art collector. The Shed was created exclusively to commission, produce, and present all kinds of performing arts, visual arts, and

popular culture events, from hip-hop to classical music, visual art to literature, film to theater to dance. As it expands and contracts, it can be set into many

configurations to accommodate multiple events simultaneously. It will have the capacity for 1,200 seated or 2,700 standing. Flexible overlap space in the two adjoining galleries allows for an expanded hall audience up to 3,000. The entire ceiling is a theatrical deck with rigging and structural capacity throughout. Its most notable design feature is its telescoping outside shell that deploys over the plaza to provide a vast, 120-foothigh, temperature-controlled hall. The shell is made of ETFE panels, a durable, lightweight, highly resistant plastic that is more energy efficient and economical than glass. When the telescoping shell is rolled back on its rails, the plaza offers nearly 20,000-square-feet ideal for outdoor events, with the eastern façade able to serve as a backdrop for projection. And when using the adapted gantry crane technology to close the outer shell, The Shed can still provide 17,000-squarefoot of space for programming. For now, the two-week “Prelude” will give New Yorkers a taste of what’s to come: new works by artists and choreographers, musical performances, and panel discussions throughout the day, demonstrating The Shed’s mission to support artistic invention and present multiple art forms in one flexible space. Free and open to the public, “A Prelude to The Shed” runs through May 13 at The Shed (10th Ave., btw. W. 30th & 31st Sts.; entrance on W. 31st St.). A number of walk-in tickets to all events, including those sold out online, will be available on-site daily. For more information, visit theshed.org.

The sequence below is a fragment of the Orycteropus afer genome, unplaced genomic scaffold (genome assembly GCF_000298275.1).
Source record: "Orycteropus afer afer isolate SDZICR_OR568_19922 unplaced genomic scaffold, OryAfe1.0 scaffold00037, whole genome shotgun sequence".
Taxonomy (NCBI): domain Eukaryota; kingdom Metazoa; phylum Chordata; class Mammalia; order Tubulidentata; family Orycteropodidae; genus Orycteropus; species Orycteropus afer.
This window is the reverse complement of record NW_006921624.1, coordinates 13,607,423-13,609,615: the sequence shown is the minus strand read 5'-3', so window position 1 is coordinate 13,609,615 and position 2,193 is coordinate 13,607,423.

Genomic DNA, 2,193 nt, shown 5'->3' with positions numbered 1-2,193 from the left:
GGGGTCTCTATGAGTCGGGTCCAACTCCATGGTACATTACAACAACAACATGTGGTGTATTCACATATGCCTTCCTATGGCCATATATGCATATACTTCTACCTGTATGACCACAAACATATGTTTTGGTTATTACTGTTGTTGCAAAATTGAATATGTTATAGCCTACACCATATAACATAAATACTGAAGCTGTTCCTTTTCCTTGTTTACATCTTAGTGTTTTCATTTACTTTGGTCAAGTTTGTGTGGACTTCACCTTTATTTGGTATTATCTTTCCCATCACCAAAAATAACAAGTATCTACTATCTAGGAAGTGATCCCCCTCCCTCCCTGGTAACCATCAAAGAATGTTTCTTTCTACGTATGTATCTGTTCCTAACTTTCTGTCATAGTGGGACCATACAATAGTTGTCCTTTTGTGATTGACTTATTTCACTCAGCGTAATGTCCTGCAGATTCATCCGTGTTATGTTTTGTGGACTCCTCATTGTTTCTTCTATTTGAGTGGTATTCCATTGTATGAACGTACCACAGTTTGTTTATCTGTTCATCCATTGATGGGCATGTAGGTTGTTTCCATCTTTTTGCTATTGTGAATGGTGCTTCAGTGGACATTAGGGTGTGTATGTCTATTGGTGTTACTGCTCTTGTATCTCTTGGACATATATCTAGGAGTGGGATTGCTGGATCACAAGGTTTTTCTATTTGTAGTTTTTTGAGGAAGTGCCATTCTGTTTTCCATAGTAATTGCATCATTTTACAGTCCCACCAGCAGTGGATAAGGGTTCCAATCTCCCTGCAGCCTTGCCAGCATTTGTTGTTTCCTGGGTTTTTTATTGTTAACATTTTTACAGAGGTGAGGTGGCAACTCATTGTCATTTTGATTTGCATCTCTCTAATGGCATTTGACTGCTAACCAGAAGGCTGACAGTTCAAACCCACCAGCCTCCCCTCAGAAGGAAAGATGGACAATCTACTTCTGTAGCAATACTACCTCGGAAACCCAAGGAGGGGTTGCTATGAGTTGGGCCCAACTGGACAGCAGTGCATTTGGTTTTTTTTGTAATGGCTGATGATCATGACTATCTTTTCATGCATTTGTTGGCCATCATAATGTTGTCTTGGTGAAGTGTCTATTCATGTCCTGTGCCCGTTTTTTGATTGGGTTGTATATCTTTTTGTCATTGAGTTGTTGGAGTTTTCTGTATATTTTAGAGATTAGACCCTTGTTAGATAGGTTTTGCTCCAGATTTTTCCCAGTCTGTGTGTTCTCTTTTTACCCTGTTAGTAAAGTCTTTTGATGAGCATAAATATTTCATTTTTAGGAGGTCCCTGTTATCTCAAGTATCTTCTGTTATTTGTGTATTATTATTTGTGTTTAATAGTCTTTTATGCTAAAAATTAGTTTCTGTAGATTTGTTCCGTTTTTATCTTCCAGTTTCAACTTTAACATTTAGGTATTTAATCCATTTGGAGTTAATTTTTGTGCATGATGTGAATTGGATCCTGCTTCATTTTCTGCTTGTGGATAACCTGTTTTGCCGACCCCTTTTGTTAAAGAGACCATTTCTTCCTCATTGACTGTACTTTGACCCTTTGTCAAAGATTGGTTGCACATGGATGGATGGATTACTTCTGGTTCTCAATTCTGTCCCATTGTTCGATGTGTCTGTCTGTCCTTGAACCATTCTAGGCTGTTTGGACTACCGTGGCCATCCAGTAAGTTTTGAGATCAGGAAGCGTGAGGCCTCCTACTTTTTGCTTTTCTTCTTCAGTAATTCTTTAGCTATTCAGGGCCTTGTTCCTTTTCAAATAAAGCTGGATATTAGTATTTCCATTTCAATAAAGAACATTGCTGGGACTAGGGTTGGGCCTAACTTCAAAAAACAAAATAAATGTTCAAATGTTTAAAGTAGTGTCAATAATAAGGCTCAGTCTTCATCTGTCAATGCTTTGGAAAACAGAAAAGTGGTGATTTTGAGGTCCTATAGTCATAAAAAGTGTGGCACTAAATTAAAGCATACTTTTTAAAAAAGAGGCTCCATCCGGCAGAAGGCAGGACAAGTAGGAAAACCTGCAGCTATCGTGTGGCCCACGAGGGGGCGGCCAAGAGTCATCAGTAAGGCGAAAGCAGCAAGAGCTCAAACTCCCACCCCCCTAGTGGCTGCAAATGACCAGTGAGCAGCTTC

obvious, it’s tremendously interesting.” Regular visitors to the Irish Rep know of what McPhillamy speaks, having seen Broderick excel with his similarly non-comedic and layered turn in 2016’s “Shining City,” as a grieving widower haunted by visions. “It’s very exciting,” McPhillamy said of the diverse cast, “when actors at different levels in the profession mix it up. It’s something that happens in London, which is where I spent my first years [as an actor].” That city also played a part in helping him nail Richard’s accent, McPhillamy recalled, referencing London’s “large Irish population. So I was very familiar with the Irish sound, if you like.” It’s all the more impressive, given the actor’s Aussie roots. (Londonborn to Australian parents and now an American citizen, he no longer has to talk his way past customs by hoping they recognize him from “Law & Order: Criminal Intent.”)

Asked how he spends his down time after the play, McPhillamy — who once lived in the Village — said he knows the Chelsea area around the Irish Rep well, and noted it’s not an uncommon practice to “after the show, go and have a drink with a friend at Champignon [200 Seventh Ave., btw. W. 21st & 22nd Sts.], or Restivo [209 Seventh Ave., at W. 22nd St.]. And I get spicy Korean seafood soup sometimes at Essen [699 Sixth Ave., btw. W. 22nd & 23rd Sts.].” But he won’t be a presence in the neighborhood for long. “The Seafarer” closes on May 24, at which point McPhillamy will shift his focus to co-directing, with wife and Irish Rep veteran Patricia Connolly, “The Importance of Being Earnest” and “Long Day’s Journey Into Night” at the Bagaduce Theatre in Brooksville, Maine. “It’s as far northeast as you can go without getting to Canada,” he noted. “The only thing I’m hesitant about is the size of the mosqui-

tos, which are Special Forces-trained.” After that, he’ll join the company of “The Ferryman,” coming to Broadway in the fall. Assessing this, his first time working with the Irish Rep, McPhillamy said, “I’m very happy with the gig. It’s a management and a company that does it right. There’s a culture of friendliness and respect that extends to every level… Every now and again, you come across something and it’s just pitch-perfect. This has really been a delight, this whole experience.” “The Seafarer” plays at the Irish Repertory Theatre (132 W. 22nd St., btw. Sixth & Seventh Aves.) through May 24. Wed. and Sat., 3pm & 8pm; Thurs., 7pm; Fri., 8pm; Sun., 3pm. Additional performance on Tues., May 22 at 7pm. Runtime: 2 hours, 20 minutes, including one intermission. For tickets ($50-$70), visit irishrep.org or call 212-727-2737 or visit irishrep.org. For Colin McPhillamy’s blog, visit mcphillamy.com.